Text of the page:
This week, I was invited to speak on a panel at the UK Parliamentary launch of international faith-based organisation Tearfund’s MAVC-funded research - Bridging the Gap: The Role of Local Churches in Fostering Local-Level Social Accountability.
For over 15 years, Tearfund has supported Church and Community Mobilisation (CCM) in over 25 countries, an asset-based community development approach that harnesses the social capital of faith communities.
CCM tries to shift the perceptions of communities as a ‘list of problems and needs’ (see Kretzmann and McKnight 1993, p.2), and enables individuals to make changes to improve their individual and community situation. In Uganda, CCM goes by the moniker ‘Umoja’, the Swahili for togetherness.
The event brought together a diverse audience including Members of Parliament, peers from the House of Lords, funders from international trusts and foundations, development practitioners from non-governmental organisations (NGOs), academics, Tearfund staff and long-time supporters of Tearfund.
During my trip to the north of Bangladesh, when I was in the foothills of the Himalayas with Tearfund, I saw the thrill in people’s eyes, when they see they can change their lives for the better… and the transformation in the community when people start to hold government to account for the things they lack. – MP Caroline Spelman, former shadow Secretary of State for International Development
Making all voices count through CCM advocacy in Uganda
Recently, Tearfund supported their partner, Pentecostal Assemblies of God (PAG) to incorporate advocacy training into the CCM process in Uganda - where the pilot showed significantly high levels of service delivery. With the help of a MAVC practitioner research and learning grant, the team conducted applied research to critically reflect on the role of local churches, through CCM advocacy, in fostering transparency, citizen empowerment, inclusion, government responsiveness, and shifting power dynamics.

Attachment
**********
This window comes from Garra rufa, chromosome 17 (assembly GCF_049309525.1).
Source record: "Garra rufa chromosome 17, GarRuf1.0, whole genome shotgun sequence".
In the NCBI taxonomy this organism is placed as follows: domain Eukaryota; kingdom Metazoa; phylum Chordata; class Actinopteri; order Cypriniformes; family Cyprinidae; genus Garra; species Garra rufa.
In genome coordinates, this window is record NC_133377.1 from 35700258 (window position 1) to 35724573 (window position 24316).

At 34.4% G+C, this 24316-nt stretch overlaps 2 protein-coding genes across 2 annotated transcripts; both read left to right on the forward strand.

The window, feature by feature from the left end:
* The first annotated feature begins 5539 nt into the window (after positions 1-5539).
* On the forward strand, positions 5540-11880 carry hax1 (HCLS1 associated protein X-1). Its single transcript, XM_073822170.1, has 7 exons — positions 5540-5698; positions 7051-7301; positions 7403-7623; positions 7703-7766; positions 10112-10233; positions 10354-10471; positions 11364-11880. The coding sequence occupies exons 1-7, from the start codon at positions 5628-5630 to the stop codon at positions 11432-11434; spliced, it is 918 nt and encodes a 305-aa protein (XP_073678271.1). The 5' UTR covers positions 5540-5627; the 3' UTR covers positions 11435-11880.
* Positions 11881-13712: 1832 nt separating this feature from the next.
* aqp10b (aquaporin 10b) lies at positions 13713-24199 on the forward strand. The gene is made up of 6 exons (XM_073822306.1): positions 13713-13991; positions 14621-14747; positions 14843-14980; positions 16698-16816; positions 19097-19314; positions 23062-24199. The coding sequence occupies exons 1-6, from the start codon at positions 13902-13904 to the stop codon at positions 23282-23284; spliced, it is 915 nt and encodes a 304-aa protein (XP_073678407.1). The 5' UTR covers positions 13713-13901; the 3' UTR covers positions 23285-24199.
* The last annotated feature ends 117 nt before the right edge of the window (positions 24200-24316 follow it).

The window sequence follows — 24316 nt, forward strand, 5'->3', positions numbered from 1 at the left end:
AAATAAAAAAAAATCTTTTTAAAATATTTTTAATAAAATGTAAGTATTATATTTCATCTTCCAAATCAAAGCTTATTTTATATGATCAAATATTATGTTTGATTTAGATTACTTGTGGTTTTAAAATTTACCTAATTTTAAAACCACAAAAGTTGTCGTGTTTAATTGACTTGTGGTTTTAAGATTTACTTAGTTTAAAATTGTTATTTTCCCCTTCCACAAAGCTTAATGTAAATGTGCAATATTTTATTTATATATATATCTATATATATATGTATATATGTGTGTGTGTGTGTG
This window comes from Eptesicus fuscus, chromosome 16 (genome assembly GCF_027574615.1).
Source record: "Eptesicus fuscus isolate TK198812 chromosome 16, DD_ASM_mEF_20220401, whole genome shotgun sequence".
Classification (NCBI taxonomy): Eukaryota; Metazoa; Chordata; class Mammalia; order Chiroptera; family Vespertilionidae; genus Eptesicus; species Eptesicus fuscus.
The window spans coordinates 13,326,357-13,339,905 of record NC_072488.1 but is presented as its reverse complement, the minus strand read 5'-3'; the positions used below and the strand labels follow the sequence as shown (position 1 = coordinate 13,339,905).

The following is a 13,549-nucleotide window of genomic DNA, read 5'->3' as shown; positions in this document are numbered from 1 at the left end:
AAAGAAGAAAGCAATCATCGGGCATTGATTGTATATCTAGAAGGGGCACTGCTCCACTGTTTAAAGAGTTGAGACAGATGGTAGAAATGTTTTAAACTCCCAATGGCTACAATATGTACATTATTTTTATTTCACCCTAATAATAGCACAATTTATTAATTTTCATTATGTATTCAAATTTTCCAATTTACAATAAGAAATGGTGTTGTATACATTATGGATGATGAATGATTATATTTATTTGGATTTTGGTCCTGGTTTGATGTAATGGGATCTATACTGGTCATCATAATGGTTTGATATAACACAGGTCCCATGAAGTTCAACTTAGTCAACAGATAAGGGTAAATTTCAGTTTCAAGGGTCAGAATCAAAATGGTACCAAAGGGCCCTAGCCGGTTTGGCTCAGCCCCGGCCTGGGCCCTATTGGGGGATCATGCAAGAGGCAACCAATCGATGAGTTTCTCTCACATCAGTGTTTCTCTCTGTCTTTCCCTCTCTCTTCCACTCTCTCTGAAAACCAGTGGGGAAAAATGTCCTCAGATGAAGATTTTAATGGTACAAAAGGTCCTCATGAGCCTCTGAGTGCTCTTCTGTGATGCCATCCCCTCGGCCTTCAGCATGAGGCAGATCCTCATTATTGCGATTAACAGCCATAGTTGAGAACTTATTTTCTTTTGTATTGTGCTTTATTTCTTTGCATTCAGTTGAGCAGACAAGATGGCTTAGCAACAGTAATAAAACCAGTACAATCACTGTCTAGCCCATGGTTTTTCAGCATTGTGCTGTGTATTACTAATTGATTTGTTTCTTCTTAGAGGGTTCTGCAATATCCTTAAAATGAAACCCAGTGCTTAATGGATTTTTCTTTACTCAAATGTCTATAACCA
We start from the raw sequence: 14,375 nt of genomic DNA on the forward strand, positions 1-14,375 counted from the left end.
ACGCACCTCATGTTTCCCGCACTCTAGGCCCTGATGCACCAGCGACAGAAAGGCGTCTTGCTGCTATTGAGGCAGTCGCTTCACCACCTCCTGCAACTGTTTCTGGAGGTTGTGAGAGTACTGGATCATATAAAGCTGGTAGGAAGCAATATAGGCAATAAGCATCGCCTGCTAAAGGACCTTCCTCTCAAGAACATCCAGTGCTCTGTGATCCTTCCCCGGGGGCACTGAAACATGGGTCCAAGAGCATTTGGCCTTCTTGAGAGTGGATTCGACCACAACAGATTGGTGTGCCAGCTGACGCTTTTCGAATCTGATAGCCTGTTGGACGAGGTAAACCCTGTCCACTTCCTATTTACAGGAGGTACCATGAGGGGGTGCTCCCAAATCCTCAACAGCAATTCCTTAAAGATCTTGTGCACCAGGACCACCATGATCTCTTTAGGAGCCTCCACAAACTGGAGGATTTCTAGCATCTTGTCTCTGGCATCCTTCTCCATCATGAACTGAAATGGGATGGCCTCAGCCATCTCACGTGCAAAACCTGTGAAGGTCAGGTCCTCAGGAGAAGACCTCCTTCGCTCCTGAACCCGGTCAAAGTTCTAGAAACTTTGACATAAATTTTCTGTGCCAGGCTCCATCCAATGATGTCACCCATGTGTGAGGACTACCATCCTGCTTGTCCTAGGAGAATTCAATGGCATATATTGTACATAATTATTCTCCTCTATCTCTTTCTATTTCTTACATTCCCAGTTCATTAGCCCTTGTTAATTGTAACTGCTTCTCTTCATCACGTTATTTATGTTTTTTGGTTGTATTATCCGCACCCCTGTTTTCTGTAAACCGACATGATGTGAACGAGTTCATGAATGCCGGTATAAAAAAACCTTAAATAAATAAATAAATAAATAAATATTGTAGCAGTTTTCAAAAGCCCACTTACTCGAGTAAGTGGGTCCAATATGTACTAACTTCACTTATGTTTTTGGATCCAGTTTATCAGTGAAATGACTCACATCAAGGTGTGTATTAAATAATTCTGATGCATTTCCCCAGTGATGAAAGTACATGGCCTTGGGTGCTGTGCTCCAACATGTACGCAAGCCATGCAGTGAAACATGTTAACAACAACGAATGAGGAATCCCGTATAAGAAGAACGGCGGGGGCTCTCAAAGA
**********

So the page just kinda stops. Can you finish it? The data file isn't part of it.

Tearfund studied 18 church communities in the region of Teso, and it sought to understand what worked, what didn’t work, and why, in order to draw lessons on how to scale CCM advocacy in Uganda and beyond.
Through CCM, citizens collectively imagine a new reality, identify their individual and collective resources and take action. Power in unity is a recognised strength of CCM and CCM advocacy: emboldening individuals to take action together, actions that they would not have considered themselves capable of before.
In Uganda’s Olechio village, a CCM group dug wells, cleared roads, upgraded teachers’ homes, and started a nursery school even before they began advocacy training. Those communities who then went on to complete the advocacy training were able to build on initial community initiatives by drawing down resources from government.
In Owii, the CCM advocacy group identified health and education as key concerns. The local school had a thatched roof, no walls and volunteer teachers. The closest clinic was a 2 hour boat ride away, and a 1 hour walk after that. The people in Owii offered community land, home made bricks and their labour to help build the school, and they petitioned local officials to supply teachers, salaries, desks and a roof. Within a year, a new school was built, and mobile clinics also started coming to the community once a week. - Joanna Watson, Partner Advocacy Team Leader, Tearfund